The procedure for making a chocolate soufflé is exactly the same as for making a cheese soufflé. For more detailed descriptions of techniques, see Basic Cheese Soufflé. This chocolate soufflé is a little denser than traditional versions; its great attribute, however, is that it can be prepped ahead and held in the refrigerator for up to a day before baking. Allow a little longer baking time if you are taking it straight from the refrigerator.
Lightly butter eight
Separate the eggs, leaving the whites in a large bowl and the yolks in a small one. Lightly beat the yolks. Set it all aside.
Melt the chocolate in a double boiler over barely simmering water, stirring occasionally, and set aside. In a saucepan, melt the butter, add the flour, and cook over medium heat for 2 to 3 minutes. Add the milk and whisk until the mixture is smooth, then bring to a boil. Reduce the heat and continue to cook for 3 to 4 minutes or until the sauce base is very thick. Remove from the heat, and whisk
In a separate bowl, beat the egg whites with the cream of tartar until soft peaks form (they should still be drooping over, not standing up stiffly, when you lift up the beaters). Sprinkle in the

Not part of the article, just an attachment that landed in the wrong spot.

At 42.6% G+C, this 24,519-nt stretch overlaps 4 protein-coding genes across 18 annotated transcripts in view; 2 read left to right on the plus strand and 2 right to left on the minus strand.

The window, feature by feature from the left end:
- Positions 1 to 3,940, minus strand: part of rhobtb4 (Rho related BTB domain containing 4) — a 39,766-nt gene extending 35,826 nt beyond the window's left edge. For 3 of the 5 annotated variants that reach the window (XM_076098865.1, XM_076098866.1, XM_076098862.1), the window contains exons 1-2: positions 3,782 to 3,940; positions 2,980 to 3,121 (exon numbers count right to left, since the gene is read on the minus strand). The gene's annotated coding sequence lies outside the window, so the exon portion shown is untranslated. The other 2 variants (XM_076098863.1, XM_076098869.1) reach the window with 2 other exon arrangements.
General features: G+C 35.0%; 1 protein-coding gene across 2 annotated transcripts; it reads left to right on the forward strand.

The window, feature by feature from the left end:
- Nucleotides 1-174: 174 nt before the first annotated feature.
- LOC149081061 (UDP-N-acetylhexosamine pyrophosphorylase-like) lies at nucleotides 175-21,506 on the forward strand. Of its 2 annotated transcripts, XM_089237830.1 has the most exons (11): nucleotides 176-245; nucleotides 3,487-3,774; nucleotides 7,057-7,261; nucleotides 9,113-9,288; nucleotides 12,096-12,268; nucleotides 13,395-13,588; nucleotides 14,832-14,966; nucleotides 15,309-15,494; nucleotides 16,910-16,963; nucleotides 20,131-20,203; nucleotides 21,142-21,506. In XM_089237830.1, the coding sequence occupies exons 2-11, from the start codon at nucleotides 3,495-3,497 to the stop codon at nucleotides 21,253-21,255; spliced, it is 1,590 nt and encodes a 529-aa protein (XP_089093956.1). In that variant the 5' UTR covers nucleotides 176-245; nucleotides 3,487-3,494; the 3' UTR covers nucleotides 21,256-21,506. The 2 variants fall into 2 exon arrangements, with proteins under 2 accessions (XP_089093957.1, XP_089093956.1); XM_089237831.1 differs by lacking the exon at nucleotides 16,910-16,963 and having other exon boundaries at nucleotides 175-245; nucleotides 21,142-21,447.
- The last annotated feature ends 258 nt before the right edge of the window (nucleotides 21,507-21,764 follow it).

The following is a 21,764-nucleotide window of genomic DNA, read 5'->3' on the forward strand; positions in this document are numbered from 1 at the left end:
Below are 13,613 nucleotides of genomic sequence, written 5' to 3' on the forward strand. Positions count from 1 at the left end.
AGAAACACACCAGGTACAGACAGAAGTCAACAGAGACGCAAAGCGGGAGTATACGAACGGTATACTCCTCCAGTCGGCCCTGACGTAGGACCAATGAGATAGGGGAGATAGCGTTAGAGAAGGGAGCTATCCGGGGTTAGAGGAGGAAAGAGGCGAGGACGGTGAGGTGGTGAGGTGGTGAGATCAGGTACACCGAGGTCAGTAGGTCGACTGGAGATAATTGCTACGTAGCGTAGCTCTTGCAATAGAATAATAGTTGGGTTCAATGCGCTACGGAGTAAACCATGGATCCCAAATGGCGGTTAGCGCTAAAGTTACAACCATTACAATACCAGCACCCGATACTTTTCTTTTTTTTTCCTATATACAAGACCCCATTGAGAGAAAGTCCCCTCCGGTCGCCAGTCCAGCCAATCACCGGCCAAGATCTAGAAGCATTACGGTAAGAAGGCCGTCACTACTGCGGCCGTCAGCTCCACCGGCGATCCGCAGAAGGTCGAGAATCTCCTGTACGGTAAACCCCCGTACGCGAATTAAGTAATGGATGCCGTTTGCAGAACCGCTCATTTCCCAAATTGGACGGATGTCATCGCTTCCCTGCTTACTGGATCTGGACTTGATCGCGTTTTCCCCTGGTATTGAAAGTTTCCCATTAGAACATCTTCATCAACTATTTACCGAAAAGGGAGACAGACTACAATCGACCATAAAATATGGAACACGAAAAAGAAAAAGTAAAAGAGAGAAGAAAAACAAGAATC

Stir a quarter of the whites into the chocolate mixture to lighten it, and then carefully fold in the remaining whites. Pour the mixture into the prepared soufflé dishes and place on a baking sheet. (You don’t need the baking sheet for a single large soufflé dish.)
Remove from the oven, dust with powdered sugar, and garnish each serving with a spoonful or two of fresh raspberry puree, if desired.
If you like with powdered sugar or lightly sweetened raspberry puree (just throw some fresh or frozen raspberries into the food processor with a little sugar; strain if you don’t like the little seeds), or both
© 2004 John Ash. All rights reserved.